Tutorial: Embedded JavaScript templates (EJS) and Node.js

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There are several ways to create web applications with Node.js. One popular way is to use Jade. Today, I’ll show you how to use EJS (Embedded JavaScript templates) with Node.js to create a simple web application. If you’ve used PHP or classic ASP then this will probably look very familiar.

Note: I’ll assume from here that you already have Node.js installed.

Some of this code is borrowed (and modified) from the example provided here.

We will start our project by creating a new folder called EJSDemo. Inside of that folder create a file called app.js. Add the following code to app.js:

var express = require('express')
    , app = module.exports = express();

// Using the .html extension instead of
// having to name the views as *.ejs
app.engine('.html', require('ejs').__express);

// Set the folder where the pages are kept
app.set('views', __dirname + '/views');

// This avoids having to provide the 
// extension to res.render()
app.set('view engine', 'html');

// Serve the index page
app.get('/', function(req, res){
  res.render('index', {
    // PLACEHOLDER
    pageTitle: 'EJS Demo'
  });
});

if (!module.parent) {
  app.listen(8080);
  console.log('EJS Demo server started on port 8080');
}

The comments in the code should explain what is going on.

As you can probably guess by now you need to have Express and EJS installed. You can use NPM to do this from the command line inside of the EJSDemo folder:

$ npm install express
$ npm install ejs

Let’s move onto the index view now. Inside of the EJSDemo folder create a new folder called views. Inside of the views folder add three files called index.html, header.html and footer.html

Edit the header.html file first and add the following HTML in it:

<!DOCTYPE html>
<html lang="en">
<head>
  <meta charset="utf-8">
  <title><%= pageTitle %></title>
</head>
<body>

The header.html file contains HTML markup that is common to any of the files we might add to this project. This also means our footer.html will have some default HTML that is common to all the files in this project so let’s go ahead and add that HTML to footer.html file:

</body>
</html>

Above we are simply closing off the HTML tags we opened in the header.html file.

Let’s edit the index.html file now as follows:

<% include header.html %>
PLACEHOLDER
<% include footer.html %>

I’ve included our two templates for the footer and header. Although this is pretty minimal let’s go ahead and run this.

$ node app.js

Hit this address with a web browser:
http://localhost:8080/

Nothing fancy, but you will notice the page’s title was passed through via EJS. Now we can make this a bit more complex. Stop the Node.js server and go ahead and modify the app.js file to look like the following:

var express = require('express')
    , app = module.exports = express();

// Using the .html extension instead of
// having to name the views as *.ejs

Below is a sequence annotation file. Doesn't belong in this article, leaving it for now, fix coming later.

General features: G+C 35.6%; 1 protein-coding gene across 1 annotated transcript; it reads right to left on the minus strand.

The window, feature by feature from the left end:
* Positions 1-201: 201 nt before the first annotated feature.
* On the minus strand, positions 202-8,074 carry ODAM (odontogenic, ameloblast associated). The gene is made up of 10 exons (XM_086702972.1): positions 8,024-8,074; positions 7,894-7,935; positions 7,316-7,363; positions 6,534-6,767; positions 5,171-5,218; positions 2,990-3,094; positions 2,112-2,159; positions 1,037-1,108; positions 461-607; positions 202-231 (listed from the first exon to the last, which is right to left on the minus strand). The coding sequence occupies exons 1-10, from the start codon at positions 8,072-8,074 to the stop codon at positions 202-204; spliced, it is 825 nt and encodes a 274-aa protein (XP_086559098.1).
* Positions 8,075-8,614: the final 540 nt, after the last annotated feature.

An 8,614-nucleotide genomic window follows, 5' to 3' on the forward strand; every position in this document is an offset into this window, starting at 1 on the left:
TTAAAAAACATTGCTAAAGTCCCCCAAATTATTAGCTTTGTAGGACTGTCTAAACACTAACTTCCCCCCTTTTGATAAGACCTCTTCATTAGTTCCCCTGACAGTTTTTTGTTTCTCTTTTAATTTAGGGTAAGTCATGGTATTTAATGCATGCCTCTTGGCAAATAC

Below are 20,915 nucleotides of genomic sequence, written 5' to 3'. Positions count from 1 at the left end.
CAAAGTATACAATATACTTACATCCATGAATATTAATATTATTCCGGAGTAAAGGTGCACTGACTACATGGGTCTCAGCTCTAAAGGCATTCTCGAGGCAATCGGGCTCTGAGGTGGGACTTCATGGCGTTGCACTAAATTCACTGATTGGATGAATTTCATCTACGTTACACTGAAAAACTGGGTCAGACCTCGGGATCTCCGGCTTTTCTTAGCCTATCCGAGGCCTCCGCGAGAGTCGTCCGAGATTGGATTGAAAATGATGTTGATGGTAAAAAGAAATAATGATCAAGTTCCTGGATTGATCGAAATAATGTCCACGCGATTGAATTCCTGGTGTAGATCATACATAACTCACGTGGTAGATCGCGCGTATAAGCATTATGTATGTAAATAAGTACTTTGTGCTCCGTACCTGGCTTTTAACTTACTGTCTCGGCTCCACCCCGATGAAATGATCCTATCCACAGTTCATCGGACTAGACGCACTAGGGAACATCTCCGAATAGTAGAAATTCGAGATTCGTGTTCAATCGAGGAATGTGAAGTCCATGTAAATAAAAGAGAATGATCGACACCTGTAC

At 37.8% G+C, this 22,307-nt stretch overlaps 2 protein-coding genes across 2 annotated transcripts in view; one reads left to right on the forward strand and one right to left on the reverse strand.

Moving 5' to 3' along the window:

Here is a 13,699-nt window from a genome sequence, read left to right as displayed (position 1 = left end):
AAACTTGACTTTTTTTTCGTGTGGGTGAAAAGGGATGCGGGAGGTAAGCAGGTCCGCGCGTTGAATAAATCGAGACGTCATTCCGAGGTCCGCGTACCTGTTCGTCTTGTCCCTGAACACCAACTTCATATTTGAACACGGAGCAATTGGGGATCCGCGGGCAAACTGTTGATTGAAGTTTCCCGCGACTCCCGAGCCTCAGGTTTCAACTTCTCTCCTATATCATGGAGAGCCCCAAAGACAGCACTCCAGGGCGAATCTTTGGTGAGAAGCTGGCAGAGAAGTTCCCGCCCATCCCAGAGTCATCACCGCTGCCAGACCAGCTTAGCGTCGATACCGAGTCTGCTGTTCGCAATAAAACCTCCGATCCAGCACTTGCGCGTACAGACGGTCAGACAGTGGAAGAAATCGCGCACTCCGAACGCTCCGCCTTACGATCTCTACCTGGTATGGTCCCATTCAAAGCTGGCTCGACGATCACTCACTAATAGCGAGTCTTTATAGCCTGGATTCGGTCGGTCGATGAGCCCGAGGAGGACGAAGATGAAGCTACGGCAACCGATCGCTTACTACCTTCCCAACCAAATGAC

app.engine('.html', require('ejs').__express);

// Set the folder where the pages are kept
app.set('views', __dirname + '/views');

// This avoids having to provide the 
// extension to res.render()
app.set('view engine', 'html');

var messages = [
  { name: 'Nathan Explosion', message: 'Dethklok rules' },
  { name: 'William Murderface', message: 'Bass is the heart of the band' },
  { name: 'Dr. Rockso', message: 'Where is my friend Toki?' }
];

// Serve the index page
app.get('/', function(req, res){
  res.render('index', {
    pageTitle: 'EJS Demo',
    messages: messages
  });
});

if (!module.parent) {
  app.listen(8080);
  console.log('EJS Demo server started on port 8080');
}

Modify the index.html page to print out the messages we added:

<% include header.html %>

<strong>Dethklok Band Messages</strong>
<ul>
  <% messages.forEach(function(msgObj){ %>
    <li><%= msgObj.name %> says: <%= msgObj.message %></li>
  <% }) %>
</ul>

<% include footer.html %>

The above code takes the messages object that is passed and then iterates through it using the forEach call. Each time we find a message we print it out.

Save the files and run the app.js file again hitting the same URL as before. You should see output similar to this:

There is also a filter feature in EJS so if you wanted to change all the name values to uppercase you could do this in the index.html file:

<% include header.html %>

<strong>Dethklok Messages</strong>
<ul>
  <% messages.forEach(function(msgObj){ %>
    <li><%=: msgObj.name | upcase %> says: <%= msgObj.message %></li>
  <% }) %>
</ul>

<% include footer.html %>

The trick here is this piece of code:

<%=: msgObj.name | upcase %>

Please note the colon used for filters

<%=: %>

Results in the browser:

There are plenty of filters to try out than just uppercase and you can find a list on the EJS homepage.

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4 Responses to Tutorial: Embedded JavaScript templates (EJS) and Node.js

  1. Pingback: Get the string and array from the Express.js in html file | Tony's programming note

  2. sarath says:

    code works well !!!!!! good tut on ejs!!!

  3. Thor says:

    Thanks for taking the time to put this tutorial together. The examples worked perfectly and your explanations were quick and clear. Nicely done!

  4. Andrés says:

    Great! but I have a question: how do you print messages without forEach?

Comments are closed.